Because the manual landmarks were annotated on the original full-resolution, articulated mouse heads, small differences may exist between the 3D surface and the 3D landmarks due to the image processing pipeline employed. Therefore, we back-projected the averaged landmarks onto the mandibular surface based on the shortest Euclidean distance between the landmark and the 3D mesh. This ensured that the manual landmarks also existed on the hemi-mandible meshes generated for this analysis.

A template of uniformly distributed semilandmarks was generated using poisson-disk sampling on the closest individual to the mean shape of 3D landmarks. As an alternative, targeted templates using curves and patches may have been developed to focus on specific anatomical features like ridges on the surface (*e.g.*, masseteric ridge) or borders (Swiderski and Zelditch 2013; Anderson *et al.* 2014), but our aim was to model the bone surface densely. Points lying on the incisors or molars were also manually identified and removed from the template. In the end, we retained 579 semilandmarks (green landmarks in Figure 1) in addition to our 13 expert-annotated landmarks. This template was transferred onto new samples by thin-plate splines based on these 13 landmarks.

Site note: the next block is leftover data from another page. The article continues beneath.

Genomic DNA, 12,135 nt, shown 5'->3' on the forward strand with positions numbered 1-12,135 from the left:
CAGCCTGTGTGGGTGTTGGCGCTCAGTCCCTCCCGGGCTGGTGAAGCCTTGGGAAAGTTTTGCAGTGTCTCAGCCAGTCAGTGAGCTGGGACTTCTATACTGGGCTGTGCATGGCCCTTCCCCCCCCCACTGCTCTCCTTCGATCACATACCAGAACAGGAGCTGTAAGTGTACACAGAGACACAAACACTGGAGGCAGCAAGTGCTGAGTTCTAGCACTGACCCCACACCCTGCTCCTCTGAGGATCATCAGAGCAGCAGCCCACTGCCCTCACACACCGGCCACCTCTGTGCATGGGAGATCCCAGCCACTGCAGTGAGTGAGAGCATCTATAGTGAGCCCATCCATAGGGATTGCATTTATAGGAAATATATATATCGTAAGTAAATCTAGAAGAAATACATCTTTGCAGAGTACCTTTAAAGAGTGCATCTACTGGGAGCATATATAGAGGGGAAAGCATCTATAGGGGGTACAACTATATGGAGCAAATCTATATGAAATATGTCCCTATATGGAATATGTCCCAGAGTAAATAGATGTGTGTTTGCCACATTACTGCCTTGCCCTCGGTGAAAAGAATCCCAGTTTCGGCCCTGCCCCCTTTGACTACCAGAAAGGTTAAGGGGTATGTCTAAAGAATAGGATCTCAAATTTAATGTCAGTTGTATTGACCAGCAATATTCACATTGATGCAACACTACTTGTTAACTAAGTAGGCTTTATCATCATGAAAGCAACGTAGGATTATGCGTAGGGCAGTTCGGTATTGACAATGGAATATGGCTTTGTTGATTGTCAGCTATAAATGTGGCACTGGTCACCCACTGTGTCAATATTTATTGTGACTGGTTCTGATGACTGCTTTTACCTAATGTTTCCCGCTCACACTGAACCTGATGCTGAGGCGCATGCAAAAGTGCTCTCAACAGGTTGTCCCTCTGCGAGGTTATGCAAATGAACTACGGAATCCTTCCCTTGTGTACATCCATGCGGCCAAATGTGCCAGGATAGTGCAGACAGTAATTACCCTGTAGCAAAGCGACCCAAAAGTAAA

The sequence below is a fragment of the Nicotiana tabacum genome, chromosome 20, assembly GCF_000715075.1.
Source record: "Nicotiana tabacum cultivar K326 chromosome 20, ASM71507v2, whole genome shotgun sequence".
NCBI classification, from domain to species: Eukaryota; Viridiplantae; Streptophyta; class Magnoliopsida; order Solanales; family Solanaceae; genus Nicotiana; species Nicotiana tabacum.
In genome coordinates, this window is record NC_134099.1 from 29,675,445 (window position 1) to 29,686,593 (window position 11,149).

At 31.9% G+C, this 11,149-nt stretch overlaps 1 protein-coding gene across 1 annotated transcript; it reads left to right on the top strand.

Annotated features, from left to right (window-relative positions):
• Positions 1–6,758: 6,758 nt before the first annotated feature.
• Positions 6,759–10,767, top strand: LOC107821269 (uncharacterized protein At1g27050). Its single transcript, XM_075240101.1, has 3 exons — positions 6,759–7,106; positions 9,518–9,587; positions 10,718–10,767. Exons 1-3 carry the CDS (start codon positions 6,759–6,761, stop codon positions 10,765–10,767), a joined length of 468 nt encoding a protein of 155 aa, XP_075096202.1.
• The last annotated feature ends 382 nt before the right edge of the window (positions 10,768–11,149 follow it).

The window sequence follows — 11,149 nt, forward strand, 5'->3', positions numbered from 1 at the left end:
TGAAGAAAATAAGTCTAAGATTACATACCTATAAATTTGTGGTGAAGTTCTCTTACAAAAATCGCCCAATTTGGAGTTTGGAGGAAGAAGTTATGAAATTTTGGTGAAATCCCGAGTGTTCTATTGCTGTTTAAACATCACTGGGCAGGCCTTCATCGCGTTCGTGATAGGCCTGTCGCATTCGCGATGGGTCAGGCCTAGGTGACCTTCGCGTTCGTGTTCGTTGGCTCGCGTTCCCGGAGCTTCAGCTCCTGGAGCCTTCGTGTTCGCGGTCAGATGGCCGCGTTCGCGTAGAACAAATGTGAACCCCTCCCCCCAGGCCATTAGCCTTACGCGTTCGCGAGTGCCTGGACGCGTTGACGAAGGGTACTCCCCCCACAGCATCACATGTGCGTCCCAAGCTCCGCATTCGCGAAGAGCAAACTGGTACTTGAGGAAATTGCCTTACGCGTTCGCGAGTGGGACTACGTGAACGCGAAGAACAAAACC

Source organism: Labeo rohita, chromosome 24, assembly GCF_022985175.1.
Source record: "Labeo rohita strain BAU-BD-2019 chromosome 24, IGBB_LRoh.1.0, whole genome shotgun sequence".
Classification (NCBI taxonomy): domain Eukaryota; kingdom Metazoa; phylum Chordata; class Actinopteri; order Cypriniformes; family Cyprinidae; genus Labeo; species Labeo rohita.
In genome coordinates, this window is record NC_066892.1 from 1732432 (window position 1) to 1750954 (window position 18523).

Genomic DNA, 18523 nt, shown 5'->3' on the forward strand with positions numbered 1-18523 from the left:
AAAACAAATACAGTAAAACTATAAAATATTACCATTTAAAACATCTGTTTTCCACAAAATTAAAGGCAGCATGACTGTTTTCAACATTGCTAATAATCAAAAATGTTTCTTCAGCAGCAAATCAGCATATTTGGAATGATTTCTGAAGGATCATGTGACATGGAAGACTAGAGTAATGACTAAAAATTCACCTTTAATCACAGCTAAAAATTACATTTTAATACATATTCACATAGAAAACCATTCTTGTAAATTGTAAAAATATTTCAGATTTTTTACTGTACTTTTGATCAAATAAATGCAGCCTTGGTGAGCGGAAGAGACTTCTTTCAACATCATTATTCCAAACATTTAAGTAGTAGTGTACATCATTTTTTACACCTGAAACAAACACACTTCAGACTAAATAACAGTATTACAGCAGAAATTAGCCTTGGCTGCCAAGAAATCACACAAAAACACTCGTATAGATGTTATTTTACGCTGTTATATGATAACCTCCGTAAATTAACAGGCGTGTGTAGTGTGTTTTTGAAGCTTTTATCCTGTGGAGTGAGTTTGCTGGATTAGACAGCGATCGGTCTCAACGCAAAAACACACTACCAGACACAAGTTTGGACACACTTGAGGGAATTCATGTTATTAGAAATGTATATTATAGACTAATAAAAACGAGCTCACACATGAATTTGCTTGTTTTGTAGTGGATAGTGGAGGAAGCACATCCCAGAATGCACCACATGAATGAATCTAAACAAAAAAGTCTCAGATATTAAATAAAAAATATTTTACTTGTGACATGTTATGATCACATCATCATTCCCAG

Semilandmarks were further slided based on the bending energy and back-projected on the actual mesh surfaces after the sliding relaxation (Gunz *et al.* 2005). Both the expert-annotated landmark and the semilandmark data were subjected to two independent full GPA. The described procedure made use of the function from the package (Schlager 2015b) and the closemeshKD, placePatch, and 3Dslider functions of the package (Schlager 2015a).